Preventing bribery and corruption is a global effort that crosses international borders. In just the past few years, many governments have enacted more laws and regulations to reflect that reality. European, Middle Eastern and African (EMEA) countries are no exception – in many ways, they are at the forefront of this new anti-bribery and anti-corruption landscape and compliance program development.
This critical shift from bygone years of sweeping unethical business behaviour under the rug to creating strict enforcement measures is well overdue. The sometimes overlapping nature of these laws and varying rules based upon their jurisdictions can pose challenges to compliance officers, however. Not to mention that the “letter of the law” sometimes lends to different interpretations depending on the local politics of the day.
When organisations do uncover wrongdoing, their leadership must be careful to understand that the wrong approach to investigation might get them into trouble: employee privacy protections are higher in some European nations, for example, potentially affecting a company’s ability to monitor employee behaviour and investigate wrongdoing.
The article will discuss some of the new laws and regulations that have been enacted (or are still emerging) in various EMEA countries, and provide a perspective on managing compliance standards across varying jurisdictions. The new wave of anti-bribery and anti-corruption controls is a good thing for the economy and for protecting investments worldwide. Business leaders must just be sure not to get caught by the tide.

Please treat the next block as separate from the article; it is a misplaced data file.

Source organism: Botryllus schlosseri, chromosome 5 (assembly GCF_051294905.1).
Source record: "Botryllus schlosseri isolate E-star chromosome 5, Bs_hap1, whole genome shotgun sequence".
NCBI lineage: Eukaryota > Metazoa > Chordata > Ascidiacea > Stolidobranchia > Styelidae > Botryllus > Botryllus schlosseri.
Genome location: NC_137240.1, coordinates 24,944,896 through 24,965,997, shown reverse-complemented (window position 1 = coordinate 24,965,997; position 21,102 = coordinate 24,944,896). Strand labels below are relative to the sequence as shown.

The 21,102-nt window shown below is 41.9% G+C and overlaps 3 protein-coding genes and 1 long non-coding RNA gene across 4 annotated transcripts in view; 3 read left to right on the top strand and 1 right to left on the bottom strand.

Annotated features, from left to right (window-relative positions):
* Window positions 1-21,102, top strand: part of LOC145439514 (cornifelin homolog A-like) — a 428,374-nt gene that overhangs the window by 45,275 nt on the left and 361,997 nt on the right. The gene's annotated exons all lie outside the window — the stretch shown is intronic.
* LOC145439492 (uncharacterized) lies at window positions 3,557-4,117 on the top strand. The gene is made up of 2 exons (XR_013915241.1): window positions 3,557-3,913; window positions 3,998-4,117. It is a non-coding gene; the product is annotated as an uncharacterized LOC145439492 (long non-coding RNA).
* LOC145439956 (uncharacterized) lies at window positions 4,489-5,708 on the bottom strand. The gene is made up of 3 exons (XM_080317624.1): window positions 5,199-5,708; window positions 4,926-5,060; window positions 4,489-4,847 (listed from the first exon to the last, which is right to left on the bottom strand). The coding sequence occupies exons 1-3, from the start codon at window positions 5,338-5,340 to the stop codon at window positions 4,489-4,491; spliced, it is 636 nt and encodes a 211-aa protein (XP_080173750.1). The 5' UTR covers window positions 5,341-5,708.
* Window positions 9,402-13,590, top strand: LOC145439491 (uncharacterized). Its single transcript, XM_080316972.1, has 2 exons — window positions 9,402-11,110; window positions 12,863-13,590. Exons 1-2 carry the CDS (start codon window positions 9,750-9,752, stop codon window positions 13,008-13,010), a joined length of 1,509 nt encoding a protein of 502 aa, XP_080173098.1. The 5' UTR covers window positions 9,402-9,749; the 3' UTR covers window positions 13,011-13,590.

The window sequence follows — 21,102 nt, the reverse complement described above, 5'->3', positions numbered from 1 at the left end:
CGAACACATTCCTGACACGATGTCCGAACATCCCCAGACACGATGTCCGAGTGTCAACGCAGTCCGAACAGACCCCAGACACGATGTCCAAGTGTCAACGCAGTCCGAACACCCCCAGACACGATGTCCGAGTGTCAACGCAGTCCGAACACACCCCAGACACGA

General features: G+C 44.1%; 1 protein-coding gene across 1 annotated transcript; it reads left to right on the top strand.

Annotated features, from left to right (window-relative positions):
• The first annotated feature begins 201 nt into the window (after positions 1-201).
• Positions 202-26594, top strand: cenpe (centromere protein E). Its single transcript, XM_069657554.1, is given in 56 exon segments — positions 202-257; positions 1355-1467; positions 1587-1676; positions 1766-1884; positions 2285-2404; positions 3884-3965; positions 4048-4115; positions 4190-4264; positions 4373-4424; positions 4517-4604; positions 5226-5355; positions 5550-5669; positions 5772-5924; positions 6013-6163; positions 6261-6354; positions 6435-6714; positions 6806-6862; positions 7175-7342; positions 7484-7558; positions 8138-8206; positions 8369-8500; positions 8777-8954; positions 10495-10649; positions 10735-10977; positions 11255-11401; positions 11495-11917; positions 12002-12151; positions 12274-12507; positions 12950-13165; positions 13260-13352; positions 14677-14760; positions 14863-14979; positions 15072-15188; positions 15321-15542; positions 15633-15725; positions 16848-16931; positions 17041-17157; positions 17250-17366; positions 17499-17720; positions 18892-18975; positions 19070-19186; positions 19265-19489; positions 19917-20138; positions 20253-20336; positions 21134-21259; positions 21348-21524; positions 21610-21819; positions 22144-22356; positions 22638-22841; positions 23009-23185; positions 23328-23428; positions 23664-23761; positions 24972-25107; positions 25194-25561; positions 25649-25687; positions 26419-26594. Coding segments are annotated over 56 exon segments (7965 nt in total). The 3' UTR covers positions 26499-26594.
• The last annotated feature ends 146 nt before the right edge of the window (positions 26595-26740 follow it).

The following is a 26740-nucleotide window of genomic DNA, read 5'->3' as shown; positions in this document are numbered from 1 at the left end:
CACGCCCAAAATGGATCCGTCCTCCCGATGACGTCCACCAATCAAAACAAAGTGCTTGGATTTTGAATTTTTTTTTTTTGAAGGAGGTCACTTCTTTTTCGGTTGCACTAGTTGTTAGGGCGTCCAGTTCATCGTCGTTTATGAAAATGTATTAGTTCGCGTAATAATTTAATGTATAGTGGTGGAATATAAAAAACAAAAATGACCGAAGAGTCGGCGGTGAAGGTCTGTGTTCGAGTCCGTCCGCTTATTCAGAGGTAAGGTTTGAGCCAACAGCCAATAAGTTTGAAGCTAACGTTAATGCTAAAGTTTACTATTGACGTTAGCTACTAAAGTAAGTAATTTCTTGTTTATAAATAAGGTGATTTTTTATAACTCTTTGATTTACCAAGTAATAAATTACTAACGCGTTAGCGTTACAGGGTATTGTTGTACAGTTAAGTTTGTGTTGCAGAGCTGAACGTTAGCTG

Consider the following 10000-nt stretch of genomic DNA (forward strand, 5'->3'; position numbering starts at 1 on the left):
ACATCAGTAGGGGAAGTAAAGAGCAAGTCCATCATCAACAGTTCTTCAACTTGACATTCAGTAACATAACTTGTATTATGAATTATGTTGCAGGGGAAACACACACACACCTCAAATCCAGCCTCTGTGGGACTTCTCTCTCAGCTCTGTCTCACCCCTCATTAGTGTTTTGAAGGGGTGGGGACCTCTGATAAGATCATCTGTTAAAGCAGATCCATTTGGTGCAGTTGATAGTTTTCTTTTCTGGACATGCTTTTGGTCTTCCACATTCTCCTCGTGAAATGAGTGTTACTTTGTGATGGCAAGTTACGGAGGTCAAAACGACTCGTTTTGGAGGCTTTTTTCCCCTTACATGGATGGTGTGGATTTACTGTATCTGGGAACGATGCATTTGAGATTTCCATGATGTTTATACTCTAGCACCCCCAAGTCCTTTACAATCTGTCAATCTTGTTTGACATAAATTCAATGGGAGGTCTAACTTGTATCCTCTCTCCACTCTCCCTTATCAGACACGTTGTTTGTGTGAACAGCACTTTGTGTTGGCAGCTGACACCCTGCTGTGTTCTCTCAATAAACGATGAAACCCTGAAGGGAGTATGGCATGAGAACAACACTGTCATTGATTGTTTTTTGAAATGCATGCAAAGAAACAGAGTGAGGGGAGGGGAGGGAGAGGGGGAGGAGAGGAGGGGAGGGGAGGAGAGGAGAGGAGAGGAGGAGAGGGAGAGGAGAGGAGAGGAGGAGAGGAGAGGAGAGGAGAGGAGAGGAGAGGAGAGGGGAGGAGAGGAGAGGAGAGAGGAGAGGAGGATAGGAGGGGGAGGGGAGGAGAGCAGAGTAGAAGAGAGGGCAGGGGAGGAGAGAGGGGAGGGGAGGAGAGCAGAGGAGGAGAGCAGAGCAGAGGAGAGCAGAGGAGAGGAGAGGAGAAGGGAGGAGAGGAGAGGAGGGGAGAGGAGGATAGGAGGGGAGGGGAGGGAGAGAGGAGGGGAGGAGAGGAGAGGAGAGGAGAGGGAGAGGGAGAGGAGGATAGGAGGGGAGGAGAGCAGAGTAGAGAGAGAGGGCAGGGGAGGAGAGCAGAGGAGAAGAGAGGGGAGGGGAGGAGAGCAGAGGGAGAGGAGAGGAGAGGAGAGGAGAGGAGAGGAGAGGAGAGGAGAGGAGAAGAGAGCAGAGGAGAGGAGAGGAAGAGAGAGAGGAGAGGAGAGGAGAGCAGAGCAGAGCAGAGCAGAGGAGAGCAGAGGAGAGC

Europe: Leading the Charge
In most European countries today, it can be very costly to be caught breaking bribery laws. Most laws call for stiff fines. The UK largely ushered in this landscape with the introduction of the UK Bribery Act 2010. Under this groundbreaking law, individuals or businesses may face up to 10 years in prison or unlimited fines. “The UK Bribery Act imposes more severe penalties and is broader in scope than the FCPA, covering bribes to private parties as well to foreign officials. The UK Bribery Act also prohibits being bribed, not just giving bribes. Because of the close ties between the United States and the United Kingdom, US businesses should pay special attention to all forms of potential bribery abroad, regardless of jurisdictional technicalities.” (Everfi, 2020).
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Other Anti-Bribery and Compliance resources from our independent certification body ABAC®:
- Prove that your business is ethical. Complete our FREE Highest Ethical Business Assessment (HEBA) and evaluate your current Corporate Compliance Program. Find out if your organisation’s compliance program is in the line with worldwide Compliance, Business Ethics, Anti-Bribery and Anti-Corruption Frameworks.
- Bribery and corruption plague Middle East, how can ISO 37001 help? Download the free PDF now to know more about ABAC solutions in the Middle East.
- Are you ready for ISO 37001? Download our free e-book: The latest global anti-bribery standards redefine a framework for corporate compliance, and find out more!
If you have any further questions or interest in implementing compliance solutions, please contact us.
CRI Group has safeguarded businesses from any risks, providing investigations (i.e. insurance fraud), employee background screening, investigative due diligence, business intelligence, third-party risk management, forensic accounting, compliance and other professional investigative research services. In 2016, CRI Group launched Anti-Bribery Anti-Corruption (ABAC®) Center of Excellence – an independent certification body established for ISO 37001:2016 Anti-Bribery Management Systems, ISO 19600:2014 Compliance Management Systems and ISO 31000:2018 Risk Management, providing training and certification. ABAC® operates through its global network of certified ethics and compliance professionals, qualified auditors and other certified professionals. Contact ABAC® for more on ISO Certification and training.